What did the learners learn? What did/didn’t you like? What was difficult?







Long-term plan unit: 3 VALUES

School:

Lesson 11


Date:

Teacher’s name:

CLASS:

Number present:

absent:

Theme of the lesson: Do the quiz. Australia in fractions

Learning objective (s) that this lesson is contributing to

5.2.8.1 - understand supported narratives, including some extended talk, on an increasing range of general and curricular topics

5.2.2.1 - understand an increasing range of unsupported basic questions which ask for personal information;

Lesson objectives

All learners will be able to:

Most learners will be able to:


Some learners will be able to:

Success criteria

  • Recognize basic personal questions without support

  • Recognize the meaning of a story and extended talk with some support

Value links


Cross curricular links


Plan

Stages of the lesson

Planned activities (replace the notes below with your planned activities)

Teacher’s notes

Greeting


Greet students; students respond to greeting and take their places.

Hello, boys and girls! How are you?


Warm up

Tell students that you are going to watch video about Australia.

Summary

With awe-inspiring landscapes and impressive cities, The Land Down

Under extends beyond its vast deserts to the ocean that surrounds it. Australia is home to many people of different languages. It also claims some unusual animals that only live here and nowhere else.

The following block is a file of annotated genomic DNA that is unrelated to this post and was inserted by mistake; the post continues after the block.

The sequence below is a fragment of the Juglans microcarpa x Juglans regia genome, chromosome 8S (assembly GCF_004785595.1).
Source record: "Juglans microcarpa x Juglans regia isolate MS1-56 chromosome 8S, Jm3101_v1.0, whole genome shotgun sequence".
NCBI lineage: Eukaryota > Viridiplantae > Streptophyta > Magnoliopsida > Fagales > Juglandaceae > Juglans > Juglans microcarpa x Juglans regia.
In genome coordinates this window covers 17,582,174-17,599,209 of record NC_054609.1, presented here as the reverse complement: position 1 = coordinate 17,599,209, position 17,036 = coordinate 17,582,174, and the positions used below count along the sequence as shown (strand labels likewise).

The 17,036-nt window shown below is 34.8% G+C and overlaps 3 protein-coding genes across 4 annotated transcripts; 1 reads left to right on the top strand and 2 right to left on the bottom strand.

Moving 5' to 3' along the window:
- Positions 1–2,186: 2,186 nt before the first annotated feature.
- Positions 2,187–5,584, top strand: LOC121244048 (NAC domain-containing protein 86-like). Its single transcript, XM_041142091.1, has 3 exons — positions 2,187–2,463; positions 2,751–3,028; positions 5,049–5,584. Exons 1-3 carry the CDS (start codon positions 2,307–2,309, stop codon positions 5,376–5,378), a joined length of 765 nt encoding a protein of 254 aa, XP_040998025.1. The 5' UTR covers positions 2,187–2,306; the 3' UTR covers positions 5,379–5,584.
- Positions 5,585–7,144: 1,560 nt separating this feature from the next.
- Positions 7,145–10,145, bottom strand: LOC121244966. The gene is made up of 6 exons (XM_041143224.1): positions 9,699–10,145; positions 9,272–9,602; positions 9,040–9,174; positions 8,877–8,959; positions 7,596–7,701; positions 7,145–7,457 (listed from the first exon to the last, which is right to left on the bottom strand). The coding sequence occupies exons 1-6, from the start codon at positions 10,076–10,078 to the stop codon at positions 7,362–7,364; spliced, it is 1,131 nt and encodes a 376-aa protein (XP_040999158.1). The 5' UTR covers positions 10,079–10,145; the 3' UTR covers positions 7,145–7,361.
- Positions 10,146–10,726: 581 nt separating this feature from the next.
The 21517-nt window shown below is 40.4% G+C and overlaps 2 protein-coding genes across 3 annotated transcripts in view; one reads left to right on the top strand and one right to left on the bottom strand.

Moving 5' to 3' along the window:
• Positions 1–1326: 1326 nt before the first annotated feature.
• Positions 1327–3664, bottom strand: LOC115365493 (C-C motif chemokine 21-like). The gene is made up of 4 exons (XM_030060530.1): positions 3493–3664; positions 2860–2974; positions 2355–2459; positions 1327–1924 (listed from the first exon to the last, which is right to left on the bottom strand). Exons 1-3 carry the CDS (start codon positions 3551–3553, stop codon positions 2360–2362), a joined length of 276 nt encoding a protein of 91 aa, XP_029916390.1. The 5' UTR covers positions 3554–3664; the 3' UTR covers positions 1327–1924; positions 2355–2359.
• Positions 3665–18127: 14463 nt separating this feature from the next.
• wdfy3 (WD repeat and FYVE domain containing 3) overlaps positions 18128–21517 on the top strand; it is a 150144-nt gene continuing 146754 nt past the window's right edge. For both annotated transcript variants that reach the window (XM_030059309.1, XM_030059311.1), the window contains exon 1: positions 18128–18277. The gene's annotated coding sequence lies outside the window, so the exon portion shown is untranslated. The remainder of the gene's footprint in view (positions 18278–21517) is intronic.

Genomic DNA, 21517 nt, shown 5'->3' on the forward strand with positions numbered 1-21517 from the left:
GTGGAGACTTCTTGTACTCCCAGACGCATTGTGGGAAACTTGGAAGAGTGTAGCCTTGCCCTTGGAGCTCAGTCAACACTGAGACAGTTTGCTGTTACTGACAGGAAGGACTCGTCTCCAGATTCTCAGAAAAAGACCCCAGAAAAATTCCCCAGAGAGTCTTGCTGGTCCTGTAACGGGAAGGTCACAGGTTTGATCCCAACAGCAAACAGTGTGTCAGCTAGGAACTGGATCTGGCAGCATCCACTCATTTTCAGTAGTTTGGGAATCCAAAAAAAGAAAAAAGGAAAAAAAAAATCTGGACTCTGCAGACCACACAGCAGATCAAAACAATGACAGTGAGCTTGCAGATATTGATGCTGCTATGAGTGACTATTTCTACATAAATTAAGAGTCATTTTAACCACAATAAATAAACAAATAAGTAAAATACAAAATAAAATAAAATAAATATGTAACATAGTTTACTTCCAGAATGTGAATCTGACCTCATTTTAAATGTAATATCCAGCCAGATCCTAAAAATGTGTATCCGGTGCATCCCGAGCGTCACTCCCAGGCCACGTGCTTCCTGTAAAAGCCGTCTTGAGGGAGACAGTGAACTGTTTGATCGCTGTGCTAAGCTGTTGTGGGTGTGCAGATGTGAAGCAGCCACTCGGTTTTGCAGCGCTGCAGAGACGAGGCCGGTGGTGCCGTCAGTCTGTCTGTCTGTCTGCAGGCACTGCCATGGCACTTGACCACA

Background

People from all over the world live in Australia. There are large

Greek and Chinese communities in particular.

Practice

VIDEO

Before you watch

1 Answer the question.

Ask the class: What is a ‘nickname’? Write nickname on the board. Elicit or teach the meaning of the word.

Find out if anyone in the class has a nickname.

Suggested answer

A nickname is an informal alternative name for someone or something, e.g. New York City is also known as the Big Apple.


While you watch

2 Watch the video and answer the question.

Tell students they are going to watch a video in which they will learn some facts about a country known by the nickname The Land Down Under.

Ask students to watch the video to answer the following question: What is the real name of the country?

Play the video.

Check the answer.

Answer

Australia


3 Watch the video and write the fractions.

Write the following sentences on the board:

1 ______ of the population speak English.

2 ______ of the population are from other countries.

3 ______ live in cities.

4 ______ live near the ocean.

5 ______ work in mines.

6 ______ of the country is desert.

Play the video again for students to watch and note down the fractions and what those fractions refer to.

Students can compare answers in pairs before you check answers with the class.

Answers

1 4/5 2 ¼ 3 9/10 4 ¾ 5 1/10 6 1/3


After you watch

4 Write a description of Australia.

Put students into pairs and ask them to write a description of Australia using the information from the video and any other information they can find out, e.g. Australia has got a population of 22 million and 1/3 of the country is desert.

Collect, check and display students’ work.



For Extension Activity see page 143 in Teacher’s Book


Additional Information

Differentiation - how do you plan to give more support? How do you plan to challenge the more able learners?

Assessment - how are you planning to check learners` learning?